VMI Defeats Kentucky in Season Opener
Nov. 14, 2008
LEXINGTON, Ky. (AP) - Billy Gillispie didn't mention Gardner-Webb, but his postgame assessment was verbatim from the last time his Kentucky team was shocked like this.
"They whipped us," Gillispie said of the Wildcats' 111-103 upset to Virginia Military Institute Friday night.
The upset came just over a year after Gardner-Webb's 84-68 stunner over the Wildcats in Gillispie's second game as coach. The sequel came in the opener of year two, which was supposed to be a tuneup for the Wildcats' trip to No. 1 North Carolina next week.
After spending a season trying to live down the fact that they got "Gardner-Webbed," perhaps it's time to change the moniker. In many respects, this one was worse for college basketball's all-time winningest program.
VMI's shoot-first approach was lethal to Kentucky's youthful backcourt. Not since 1989 against North Carolina had a Kentucky team given up so many points, although it was also the first time in five years the Wildcats had passed the century mark.
"Credit to my kids, they just went out and did it and believed," said VMI coach Duggar Baucom.
Travis Holmes led six Keydets in double-digits with 30 points and was beaming afterward.
"We haven't beaten a big team since I got here," Holmes said. "We tried to prepare for them as much as we could, but it's indescribable. I've never experienced anything like this."
Even a 39-point effort from Kentucky's Jodie Meeks - nearly double his career high of 21 - wasn't enough to keep pace.
"It's always damaging when you lose," Meeks said. "This team doesn't have a lack of confidence. We have to put this behind us."
The Keydets haven't had a winning season since 1997-98, the year Kentucky won the last of its seven national titles. VMI, picked by coaches to finish seventh in the Big South this year, last topped a major conference team on Dec. 4, 2004, with a 72-66 win over Virginia Tech.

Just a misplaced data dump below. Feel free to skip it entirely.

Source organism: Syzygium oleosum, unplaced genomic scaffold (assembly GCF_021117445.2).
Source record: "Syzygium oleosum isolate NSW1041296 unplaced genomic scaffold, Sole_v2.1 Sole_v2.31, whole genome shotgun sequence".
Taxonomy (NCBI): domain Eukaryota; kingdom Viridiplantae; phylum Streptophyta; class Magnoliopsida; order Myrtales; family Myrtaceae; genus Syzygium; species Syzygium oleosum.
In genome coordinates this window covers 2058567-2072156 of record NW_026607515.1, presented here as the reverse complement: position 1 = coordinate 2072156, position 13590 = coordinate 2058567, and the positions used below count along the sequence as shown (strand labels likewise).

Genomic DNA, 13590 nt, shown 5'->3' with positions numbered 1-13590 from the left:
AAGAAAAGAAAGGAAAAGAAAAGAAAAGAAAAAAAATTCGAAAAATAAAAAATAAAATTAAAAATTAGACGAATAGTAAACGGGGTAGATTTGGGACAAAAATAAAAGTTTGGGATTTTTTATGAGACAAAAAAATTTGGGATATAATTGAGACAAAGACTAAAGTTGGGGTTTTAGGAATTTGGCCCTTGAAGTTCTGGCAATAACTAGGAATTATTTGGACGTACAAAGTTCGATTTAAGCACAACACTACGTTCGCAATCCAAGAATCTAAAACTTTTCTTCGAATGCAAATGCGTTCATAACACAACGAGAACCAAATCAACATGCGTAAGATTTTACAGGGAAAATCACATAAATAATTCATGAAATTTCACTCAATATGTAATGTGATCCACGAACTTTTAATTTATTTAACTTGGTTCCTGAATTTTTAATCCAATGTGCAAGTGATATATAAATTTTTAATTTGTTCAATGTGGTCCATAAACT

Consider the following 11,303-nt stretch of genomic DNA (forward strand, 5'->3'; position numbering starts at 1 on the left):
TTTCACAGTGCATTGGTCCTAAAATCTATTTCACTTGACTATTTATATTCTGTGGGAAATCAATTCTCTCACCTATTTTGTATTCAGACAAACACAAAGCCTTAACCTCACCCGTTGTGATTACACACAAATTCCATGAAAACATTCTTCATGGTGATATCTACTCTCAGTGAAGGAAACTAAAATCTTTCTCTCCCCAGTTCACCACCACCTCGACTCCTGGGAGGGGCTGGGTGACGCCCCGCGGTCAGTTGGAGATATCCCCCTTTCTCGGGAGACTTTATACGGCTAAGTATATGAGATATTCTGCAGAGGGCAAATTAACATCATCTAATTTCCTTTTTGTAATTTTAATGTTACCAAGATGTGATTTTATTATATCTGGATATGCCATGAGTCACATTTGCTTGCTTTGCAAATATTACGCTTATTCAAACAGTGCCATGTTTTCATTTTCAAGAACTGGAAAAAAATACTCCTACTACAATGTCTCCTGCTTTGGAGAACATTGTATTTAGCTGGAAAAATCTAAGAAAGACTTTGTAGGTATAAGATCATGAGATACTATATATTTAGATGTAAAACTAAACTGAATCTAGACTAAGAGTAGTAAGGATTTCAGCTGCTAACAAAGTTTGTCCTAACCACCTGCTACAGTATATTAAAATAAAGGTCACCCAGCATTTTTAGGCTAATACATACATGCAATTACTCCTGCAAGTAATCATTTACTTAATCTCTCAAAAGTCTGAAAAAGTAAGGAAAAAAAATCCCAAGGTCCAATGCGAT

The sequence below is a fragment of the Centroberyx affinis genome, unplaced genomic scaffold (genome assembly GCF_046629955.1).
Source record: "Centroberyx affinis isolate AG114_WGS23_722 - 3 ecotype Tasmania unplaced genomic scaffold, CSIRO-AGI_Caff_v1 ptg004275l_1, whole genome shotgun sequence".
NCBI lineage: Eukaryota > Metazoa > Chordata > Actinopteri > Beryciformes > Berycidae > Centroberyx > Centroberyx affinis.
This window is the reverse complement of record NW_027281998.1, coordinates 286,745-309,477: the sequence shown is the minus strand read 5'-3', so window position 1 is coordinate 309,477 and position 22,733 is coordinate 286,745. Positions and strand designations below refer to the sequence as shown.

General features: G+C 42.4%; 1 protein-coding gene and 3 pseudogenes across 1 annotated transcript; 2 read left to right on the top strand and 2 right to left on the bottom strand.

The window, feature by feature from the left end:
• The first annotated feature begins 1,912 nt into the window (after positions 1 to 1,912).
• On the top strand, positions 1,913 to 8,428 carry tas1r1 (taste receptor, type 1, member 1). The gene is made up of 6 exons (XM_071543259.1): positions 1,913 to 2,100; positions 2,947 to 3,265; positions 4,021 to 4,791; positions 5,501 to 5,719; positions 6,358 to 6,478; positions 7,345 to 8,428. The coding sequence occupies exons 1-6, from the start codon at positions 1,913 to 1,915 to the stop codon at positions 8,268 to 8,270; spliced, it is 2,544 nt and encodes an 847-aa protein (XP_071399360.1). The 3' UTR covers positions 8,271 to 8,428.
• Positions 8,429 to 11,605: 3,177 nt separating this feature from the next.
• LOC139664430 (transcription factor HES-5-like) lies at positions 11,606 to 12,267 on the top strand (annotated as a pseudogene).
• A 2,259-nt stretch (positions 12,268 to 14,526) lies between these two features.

Kentucky's history had been the opposite. It hadn't lost a home game to a mid-major since 2001, but now it's happened twice in two years.
"They outfought us," Gillispie said. "They got all the loose balls and out-hustled us."
The Keydets took an 83-60 lead, their largest of the game, on Keith Gabriel's 3-pointer with 14:10 to go. It was VMI's 13th 3-pointer of the game, but the next wouldn't come until 10 minutes later.
In between was a furious Kentucky comeback.
Down 90-73 with 11 minutes to go, Kentucky scored the next 19 points - nine of them by Meeks - to cut the deficit to 1.
The Wildcats tied the game at 95 with 5 minutes left on Perry Stevenson's tip-in and took their first lead on Ramon Harris' layup seconds later.
But the Keydets had one last run left, and it was too much. After Kentucky's Patrick Patterson hit a layup to pull the Wildcats to 104-103, the Keydets scored the final 7 points to ice the game.
Patterson, UK's star center, finished with only 8 points.
"It's just frustrating playing behind and playing pickup, hoping their shots wouldn't go down," Patterson said. "But their shots went down."
Kentucky was sloppy early, racking up 13 of its 25 turnovers in the first 11 minutes. That, coupled with the Keydets' apparent inability to miss a 3-pointer - good on 7 of their first 8 attempts - made for an anxious first half for the capacity Rupp Arena crowd.
VMI jumped out to a 14-3 lead three minutes in and stretched their advantage to 42-21 at the 10-minute mark after two free throws from Willie Bell.
Then the tide seemed to turn for the Wildcats, albeit briefly. The Keydets finally started misfiring from long range, connecting on only one of seven attempts the rest of the half, and Kentucky finally started showing signs of offensive life.
The Wildcats strung together three straight dunks in less than a minute, including one apiece by Perry Stevenson and Meeks. The highlight came from freshman guard Darius Miller, who grabbed Meeks' missed 3-pointer out of the air and slammed it home.
Kentucky trailed 57-47 at halftime, but VMI made its first two 3s of the second half to stretch its lead. VMI's game plan had called for 50 three-point shots. Instead, it attempted 31, making 14.
"Their guys were on the court just as long as we were," Gillispie said. "I don't buy into the theory of a team wearing themselves out more than the other team. We didn't pay attention to the details and missed assignments. I attribute this loss mostly to lack of leadership."